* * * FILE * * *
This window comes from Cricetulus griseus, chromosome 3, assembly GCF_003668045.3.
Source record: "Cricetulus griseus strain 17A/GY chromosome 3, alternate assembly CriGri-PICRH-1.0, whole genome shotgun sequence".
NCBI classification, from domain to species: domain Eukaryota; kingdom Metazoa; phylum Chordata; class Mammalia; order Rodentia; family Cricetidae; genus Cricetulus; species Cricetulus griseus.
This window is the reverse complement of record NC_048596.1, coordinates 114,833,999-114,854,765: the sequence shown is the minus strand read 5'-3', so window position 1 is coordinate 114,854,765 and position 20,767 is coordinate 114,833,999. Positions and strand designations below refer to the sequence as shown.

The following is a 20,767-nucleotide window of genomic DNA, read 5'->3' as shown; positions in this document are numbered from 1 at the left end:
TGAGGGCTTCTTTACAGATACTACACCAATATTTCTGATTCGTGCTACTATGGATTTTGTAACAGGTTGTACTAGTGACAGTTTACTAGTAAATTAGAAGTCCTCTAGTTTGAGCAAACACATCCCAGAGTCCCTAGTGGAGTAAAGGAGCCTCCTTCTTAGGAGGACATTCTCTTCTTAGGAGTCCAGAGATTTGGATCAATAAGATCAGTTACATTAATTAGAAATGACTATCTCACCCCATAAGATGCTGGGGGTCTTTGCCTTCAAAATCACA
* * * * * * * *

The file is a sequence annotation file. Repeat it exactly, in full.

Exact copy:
This window comes from Cricetulus griseus, chromosome 3, assembly GCF_003668045.3.
Source record: "Cricetulus griseus strain 17A/GY chromosome 3, alternate assembly CriGri-PICRH-1.0, whole genome shotgun sequence".
NCBI classification, from domain to species: domain Eukaryota; kingdom Metazoa; phylum Chordata; class Mammalia; order Rodentia; family Cricetidae; genus Cricetulus; species Cricetulus griseus.
This window is the reverse complement of record NC_048596.1, coordinates 114,833,999-114,854,765: the sequence shown is the minus strand read 5'-3', so window position 1 is coordinate 114,854,765 and position 20,767 is coordinate 114,833,999. Positions and strand designations below refer to the sequence as shown.

The following is a 20,767-nucleotide window of genomic DNA, read 5'->3' as shown; positions in this document are numbered from 1 at the left end:
TGAGGGCTTCTTTACAGATACTACACCAATATTTCTGATTCGTGCTACTATGGATTTTGTAACAGGTTGTACTAGTGACAGTTTACTAGTAAATTAGAAGTCCTCTAGTTTGAGCAAACACATCCCAGAGTCCCTAGTGGAGTAAAGGAGCCTCCTTCTTAGGAGGACATTCTCTTCTTAGGAGTCCAGAGATTTGGATCAATAAGATCAGTTACATTAATTAGAAATGACTATCTCACCCCATAAGATGCTGGGGGTCTTTGCCTTCAAAATCACA